He was able to pay off so much within the last 11 months because he had more extra money at the time. He had to take a pay cut at work and his car with 175k miles recently went out on him so he had to get another car. So what was him paying an extra $600 a month towards his debt, is now only a few hundred. I have already paid a few thousand towards his debt and I did pay for the diamond in my wedding band which helped him out as well. BUT I do need to work on not being so selfish with my money. It's hard because I've worked hard to get where I'm at, but I agree that since we're married it's ours now and I need to change my mind set.

                            I did do a future budget for going to school and living off of one income with kids. If his debt is 100% paid off by then, we will be able to live paycheck to paycheck off of just his income. Meaning the $18,000 I already have set aside to help cover my income, can be used to help payoff his debt and we can together start saving for med school tuition. Sorry this is long again, but I tried to address everything people said in the comments.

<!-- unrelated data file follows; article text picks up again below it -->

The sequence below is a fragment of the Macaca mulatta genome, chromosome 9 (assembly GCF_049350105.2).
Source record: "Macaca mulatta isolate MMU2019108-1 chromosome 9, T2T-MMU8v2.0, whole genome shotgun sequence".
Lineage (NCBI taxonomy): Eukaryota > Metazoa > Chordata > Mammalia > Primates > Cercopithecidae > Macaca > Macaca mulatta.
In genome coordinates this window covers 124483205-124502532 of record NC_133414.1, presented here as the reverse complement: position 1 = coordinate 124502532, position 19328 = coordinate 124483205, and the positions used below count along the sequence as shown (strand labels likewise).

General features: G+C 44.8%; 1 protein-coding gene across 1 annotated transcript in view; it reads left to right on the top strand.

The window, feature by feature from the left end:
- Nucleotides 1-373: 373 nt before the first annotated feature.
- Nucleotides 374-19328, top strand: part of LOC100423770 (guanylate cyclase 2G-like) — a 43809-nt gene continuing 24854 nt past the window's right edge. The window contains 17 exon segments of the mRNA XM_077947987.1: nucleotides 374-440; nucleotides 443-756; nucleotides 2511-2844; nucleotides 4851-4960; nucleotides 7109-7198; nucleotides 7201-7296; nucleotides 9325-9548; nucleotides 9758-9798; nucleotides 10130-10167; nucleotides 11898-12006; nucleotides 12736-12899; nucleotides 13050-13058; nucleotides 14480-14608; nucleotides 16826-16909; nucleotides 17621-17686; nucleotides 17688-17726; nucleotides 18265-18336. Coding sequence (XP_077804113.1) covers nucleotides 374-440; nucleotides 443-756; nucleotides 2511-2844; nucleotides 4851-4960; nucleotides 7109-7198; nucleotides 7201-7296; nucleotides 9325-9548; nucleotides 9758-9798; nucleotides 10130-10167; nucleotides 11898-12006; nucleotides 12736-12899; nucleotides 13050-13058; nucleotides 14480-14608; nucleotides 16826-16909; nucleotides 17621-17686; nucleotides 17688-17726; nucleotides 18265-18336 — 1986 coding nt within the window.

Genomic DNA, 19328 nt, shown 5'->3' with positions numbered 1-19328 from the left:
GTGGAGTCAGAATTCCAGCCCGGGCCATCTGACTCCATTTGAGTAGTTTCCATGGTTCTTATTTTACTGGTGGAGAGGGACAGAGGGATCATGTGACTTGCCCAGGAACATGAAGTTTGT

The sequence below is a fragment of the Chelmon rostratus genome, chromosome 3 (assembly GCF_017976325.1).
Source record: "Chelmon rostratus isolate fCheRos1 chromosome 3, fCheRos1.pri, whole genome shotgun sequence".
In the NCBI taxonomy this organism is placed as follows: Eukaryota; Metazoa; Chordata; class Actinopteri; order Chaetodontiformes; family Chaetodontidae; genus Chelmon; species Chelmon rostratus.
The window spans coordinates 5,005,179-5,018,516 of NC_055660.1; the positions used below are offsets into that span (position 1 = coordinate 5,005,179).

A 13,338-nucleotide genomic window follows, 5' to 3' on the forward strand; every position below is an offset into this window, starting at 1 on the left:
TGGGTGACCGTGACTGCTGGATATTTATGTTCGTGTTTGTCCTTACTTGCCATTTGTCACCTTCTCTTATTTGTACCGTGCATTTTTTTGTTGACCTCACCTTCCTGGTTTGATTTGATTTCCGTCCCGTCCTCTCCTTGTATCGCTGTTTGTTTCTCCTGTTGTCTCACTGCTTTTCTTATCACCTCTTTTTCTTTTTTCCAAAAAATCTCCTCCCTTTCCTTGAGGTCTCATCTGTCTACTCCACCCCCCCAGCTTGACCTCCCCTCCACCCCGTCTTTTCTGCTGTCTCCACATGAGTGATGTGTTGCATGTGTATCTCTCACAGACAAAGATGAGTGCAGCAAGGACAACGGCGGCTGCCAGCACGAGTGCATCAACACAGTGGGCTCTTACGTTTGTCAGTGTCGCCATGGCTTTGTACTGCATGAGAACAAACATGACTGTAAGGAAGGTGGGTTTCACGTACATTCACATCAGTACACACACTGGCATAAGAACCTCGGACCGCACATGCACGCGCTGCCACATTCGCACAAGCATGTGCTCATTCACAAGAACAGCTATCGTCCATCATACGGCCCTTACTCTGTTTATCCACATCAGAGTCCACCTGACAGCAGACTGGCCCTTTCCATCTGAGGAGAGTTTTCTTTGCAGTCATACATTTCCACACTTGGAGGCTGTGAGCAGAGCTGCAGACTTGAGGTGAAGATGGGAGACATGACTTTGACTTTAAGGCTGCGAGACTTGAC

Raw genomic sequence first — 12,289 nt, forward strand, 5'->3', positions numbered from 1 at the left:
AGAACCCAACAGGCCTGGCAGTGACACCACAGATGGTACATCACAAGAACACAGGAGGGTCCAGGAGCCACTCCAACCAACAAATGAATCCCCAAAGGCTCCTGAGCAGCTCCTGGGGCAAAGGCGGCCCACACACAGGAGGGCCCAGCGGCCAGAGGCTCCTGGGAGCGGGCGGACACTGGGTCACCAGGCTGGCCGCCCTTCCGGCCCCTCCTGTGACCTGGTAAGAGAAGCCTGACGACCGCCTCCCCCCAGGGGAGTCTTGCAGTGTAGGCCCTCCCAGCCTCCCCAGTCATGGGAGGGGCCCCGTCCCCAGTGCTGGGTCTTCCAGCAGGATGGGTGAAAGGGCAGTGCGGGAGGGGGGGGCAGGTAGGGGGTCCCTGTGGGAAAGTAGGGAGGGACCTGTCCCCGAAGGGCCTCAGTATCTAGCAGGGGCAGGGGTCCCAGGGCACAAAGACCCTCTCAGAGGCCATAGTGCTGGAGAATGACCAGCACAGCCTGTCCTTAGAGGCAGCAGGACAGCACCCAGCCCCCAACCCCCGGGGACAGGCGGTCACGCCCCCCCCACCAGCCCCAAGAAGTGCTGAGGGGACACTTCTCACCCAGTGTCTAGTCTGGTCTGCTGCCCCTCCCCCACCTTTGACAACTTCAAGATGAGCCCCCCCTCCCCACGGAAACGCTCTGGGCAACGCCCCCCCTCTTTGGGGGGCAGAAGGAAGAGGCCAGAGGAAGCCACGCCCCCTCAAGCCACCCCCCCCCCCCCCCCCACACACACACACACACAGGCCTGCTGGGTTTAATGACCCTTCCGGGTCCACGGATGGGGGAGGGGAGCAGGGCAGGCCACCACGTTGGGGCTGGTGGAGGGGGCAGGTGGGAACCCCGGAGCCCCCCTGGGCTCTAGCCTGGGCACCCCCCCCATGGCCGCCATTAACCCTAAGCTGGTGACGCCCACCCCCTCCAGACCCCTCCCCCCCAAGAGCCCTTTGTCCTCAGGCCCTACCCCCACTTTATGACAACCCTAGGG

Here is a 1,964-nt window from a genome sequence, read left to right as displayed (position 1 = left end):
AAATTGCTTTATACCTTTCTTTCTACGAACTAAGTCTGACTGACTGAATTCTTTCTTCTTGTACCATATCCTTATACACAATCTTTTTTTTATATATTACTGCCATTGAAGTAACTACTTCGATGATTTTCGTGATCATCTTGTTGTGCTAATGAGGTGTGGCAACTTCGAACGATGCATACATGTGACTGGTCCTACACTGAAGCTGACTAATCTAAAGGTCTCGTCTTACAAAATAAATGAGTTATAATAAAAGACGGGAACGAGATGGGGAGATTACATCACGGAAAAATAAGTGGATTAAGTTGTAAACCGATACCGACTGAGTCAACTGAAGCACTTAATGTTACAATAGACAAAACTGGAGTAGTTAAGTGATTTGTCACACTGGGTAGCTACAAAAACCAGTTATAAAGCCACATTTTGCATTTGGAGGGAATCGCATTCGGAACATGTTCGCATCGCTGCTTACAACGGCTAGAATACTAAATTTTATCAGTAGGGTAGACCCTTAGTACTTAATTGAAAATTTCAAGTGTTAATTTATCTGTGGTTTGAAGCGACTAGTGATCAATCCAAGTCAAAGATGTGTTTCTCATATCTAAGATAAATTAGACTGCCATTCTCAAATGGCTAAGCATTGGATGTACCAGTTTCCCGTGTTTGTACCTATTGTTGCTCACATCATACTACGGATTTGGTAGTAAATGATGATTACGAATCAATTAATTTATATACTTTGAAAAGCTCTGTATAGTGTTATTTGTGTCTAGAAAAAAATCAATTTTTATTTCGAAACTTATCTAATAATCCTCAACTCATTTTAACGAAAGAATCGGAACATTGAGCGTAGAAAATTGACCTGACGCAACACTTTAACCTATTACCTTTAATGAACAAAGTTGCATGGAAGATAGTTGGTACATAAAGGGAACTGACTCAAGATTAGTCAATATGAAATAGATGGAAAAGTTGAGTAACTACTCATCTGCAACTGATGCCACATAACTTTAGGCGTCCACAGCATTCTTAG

Last edited by disneysteve; 07-23-2018, 07:57 AM. Reason: edited for formatting and readability :)

                            Comment


                              #15
                              This doesn't have to be complicated. Keep it simple. You are married now. You are a team. No more mine and his. It is now OUR's whether or not you like it or accept it or not.

                              You knew going into this that the situation was how it is, and you still said "I do." So, now it's time to come together and figure a way to get the debt paid off and be on the same page financially.

                              I sense the need for some compromise. Maybe sit down and talk to him about it directly and come up with a plan that works for you both. Maybe that means you handle the checkbook and the bills with him at least in the loop and on the sidelines. Maybe it means you postpone the honeymoon. Maybe it means you wait a few years for kids. We here on the internet can only tell you what we would do or what we think. The advice has been good, but you two need to start acting like a team and come together on this. As painful as it might be to let go of the reigns on your finances, you are going to have to. As much as you don't like that he has all that debt, you are going to have to face it head on with a solid plan to pay it off.

                              Good luck
                              Brian